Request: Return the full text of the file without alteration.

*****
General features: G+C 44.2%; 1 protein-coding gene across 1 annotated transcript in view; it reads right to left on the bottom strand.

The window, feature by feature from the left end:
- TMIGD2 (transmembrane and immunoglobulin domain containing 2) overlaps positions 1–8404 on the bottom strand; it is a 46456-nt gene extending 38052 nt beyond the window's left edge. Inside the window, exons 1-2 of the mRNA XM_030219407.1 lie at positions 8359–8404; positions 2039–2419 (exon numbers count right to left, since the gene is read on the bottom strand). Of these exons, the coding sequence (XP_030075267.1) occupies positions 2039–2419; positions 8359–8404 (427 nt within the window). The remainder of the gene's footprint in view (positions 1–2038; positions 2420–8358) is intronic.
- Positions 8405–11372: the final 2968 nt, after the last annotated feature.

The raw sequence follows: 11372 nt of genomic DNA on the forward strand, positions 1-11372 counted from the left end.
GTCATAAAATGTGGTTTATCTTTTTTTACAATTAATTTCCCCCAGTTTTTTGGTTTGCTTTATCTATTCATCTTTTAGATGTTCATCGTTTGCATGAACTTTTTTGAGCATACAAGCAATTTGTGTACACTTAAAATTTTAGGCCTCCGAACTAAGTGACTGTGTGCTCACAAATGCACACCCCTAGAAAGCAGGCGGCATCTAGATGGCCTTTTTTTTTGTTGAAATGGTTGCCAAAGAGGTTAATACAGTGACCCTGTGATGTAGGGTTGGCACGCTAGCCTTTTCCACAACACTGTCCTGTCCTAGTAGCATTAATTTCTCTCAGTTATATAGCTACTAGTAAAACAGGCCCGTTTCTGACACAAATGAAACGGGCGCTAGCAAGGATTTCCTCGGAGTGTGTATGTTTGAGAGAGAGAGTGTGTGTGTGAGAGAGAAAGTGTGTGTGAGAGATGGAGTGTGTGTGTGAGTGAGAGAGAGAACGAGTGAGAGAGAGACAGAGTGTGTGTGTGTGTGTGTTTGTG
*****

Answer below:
General features: G+C 44.2%; 1 protein-coding gene across 1 annotated transcript in view; it reads right to left on the bottom strand.

The window, feature by feature from the left end:
- TMIGD2 (transmembrane and immunoglobulin domain containing 2) overlaps positions 1–8404 on the bottom strand; it is a 46456-nt gene extending 38052 nt beyond the window's left edge. Inside the window, exons 1-2 of the mRNA XM_030219407.1 lie at positions 8359–8404; positions 2039–2419 (exon numbers count right to left, since the gene is read on the bottom strand). Of these exons, the coding sequence (XP_030075267.1) occupies positions 2039–2419; positions 8359–8404 (427 nt within the window). The remainder of the gene's footprint in view (positions 1–2038; positions 2420–8358) is intronic.
- Positions 8405–11372: the final 2968 nt, after the last annotated feature.

The raw sequence follows: 11372 nt of genomic DNA on the forward strand, positions 1-11372 counted from the left end.
GTCATAAAATGTGGTTTATCTTTTTTTACAATTAATTTCCCCCAGTTTTTTGGTTTGCTTTATCTATTCATCTTTTAGATGTTCATCGTTTGCATGAACTTTTTTGAGCATACAAGCAATTTGTGTACACTTAAAATTTTAGGCCTCCGAACTAAGTGACTGTGTGCTCACAAATGCACACCCCTAGAAAGCAGGCGGCATCTAGATGGCCTTTTTTTTTGTTGAAATGGTTGCCAAAGAGGTTAATACAGTGACCCTGTGATGTAGGGTTGGCACGCTAGCCTTTTCCACAACACTGTCCTGTCCTAGTAGCATTAATTTCTCTCAGTTATATAGCTACTAGTAAAACAGGCCCGTTTCTGACACAAATGAAACGGGCGCTAGCAAGGATTTCCTCGGAGTGTGTATGTTTGAGAGAGAGAGTGTGTGTGTGAGAGAGAAAGTGTGTGTGAGAGATGGAGTGTGTGTGTGAGTGAGAGAGAGAACGAGTGAGAGAGAGACAGAGTGTGTGTGTGTGTGTGTTTGTG